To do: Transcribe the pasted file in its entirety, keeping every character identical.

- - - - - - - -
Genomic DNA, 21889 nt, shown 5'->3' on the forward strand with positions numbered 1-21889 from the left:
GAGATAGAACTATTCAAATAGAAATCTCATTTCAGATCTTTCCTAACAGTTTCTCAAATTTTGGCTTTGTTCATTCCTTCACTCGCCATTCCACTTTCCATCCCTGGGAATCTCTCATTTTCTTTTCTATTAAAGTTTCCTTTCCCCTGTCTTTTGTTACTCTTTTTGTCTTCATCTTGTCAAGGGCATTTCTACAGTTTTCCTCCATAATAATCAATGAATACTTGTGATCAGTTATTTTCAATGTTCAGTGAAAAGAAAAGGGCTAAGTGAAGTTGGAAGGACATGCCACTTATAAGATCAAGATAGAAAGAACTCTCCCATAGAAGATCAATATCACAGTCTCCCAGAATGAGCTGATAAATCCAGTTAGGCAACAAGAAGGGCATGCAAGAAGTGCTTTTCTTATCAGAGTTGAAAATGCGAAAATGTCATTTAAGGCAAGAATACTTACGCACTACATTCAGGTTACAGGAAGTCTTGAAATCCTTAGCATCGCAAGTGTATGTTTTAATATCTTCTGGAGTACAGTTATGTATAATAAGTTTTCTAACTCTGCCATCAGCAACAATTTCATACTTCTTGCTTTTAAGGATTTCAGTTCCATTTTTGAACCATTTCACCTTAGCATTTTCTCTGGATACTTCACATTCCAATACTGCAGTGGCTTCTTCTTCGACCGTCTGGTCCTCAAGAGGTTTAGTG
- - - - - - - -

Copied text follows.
Genomic DNA, 21889 nt, shown 5'->3' on the forward strand with positions numbered 1-21889 from the left:
GAGATAGAACTATTCAAATAGAAATCTCATTTCAGATCTTTCCTAACAGTTTCTCAAATTTTGGCTTTGTTCATTCCTTCACTCGCCATTCCACTTTCCATCCCTGGGAATCTCTCATTTTCTTTTCTATTAAAGTTTCCTTTCCCCTGTCTTTTGTTACTCTTTTTGTCTTCATCTTGTCAAGGGCATTTCTACAGTTTTCCTCCATAATAATCAATGAATACTTGTGATCAGTTATTTTCAATGTTCAGTGAAAAGAAAAGGGCTAAGTGAAGTTGGAAGGACATGCCACTTATAAGATCAAGATAGAAAGAACTCTCCCATAGAAGATCAATATCACAGTCTCCCAGAATGAGCTGATAAATCCAGTTAGGCAACAAGAAGGGCATGCAAGAAGTGCTTTTCTTATCAGAGTTGAAAATGCGAAAATGTCATTTAAGGCAAGAATACTTACGCACTACATTCAGGTTACAGGAAGTCTTGAAATCCTTAGCATCGCAAGTGTATGTTTTAATATCTTCTGGAGTACAGTTATGTATAATAAGTTTTCTAACTCTGCCATCAGCAACAATTTCATACTTCTTGCTTTTAAGGATTTCAGTTCCATTTTTGAACCATTTCACCTTAGCATTTTCTCTGGATACTTCACATTCCAATACTGCAGTGGCTTCTTCTTCGACCGTCTGGTCCTCAAGAGGTTTAGTG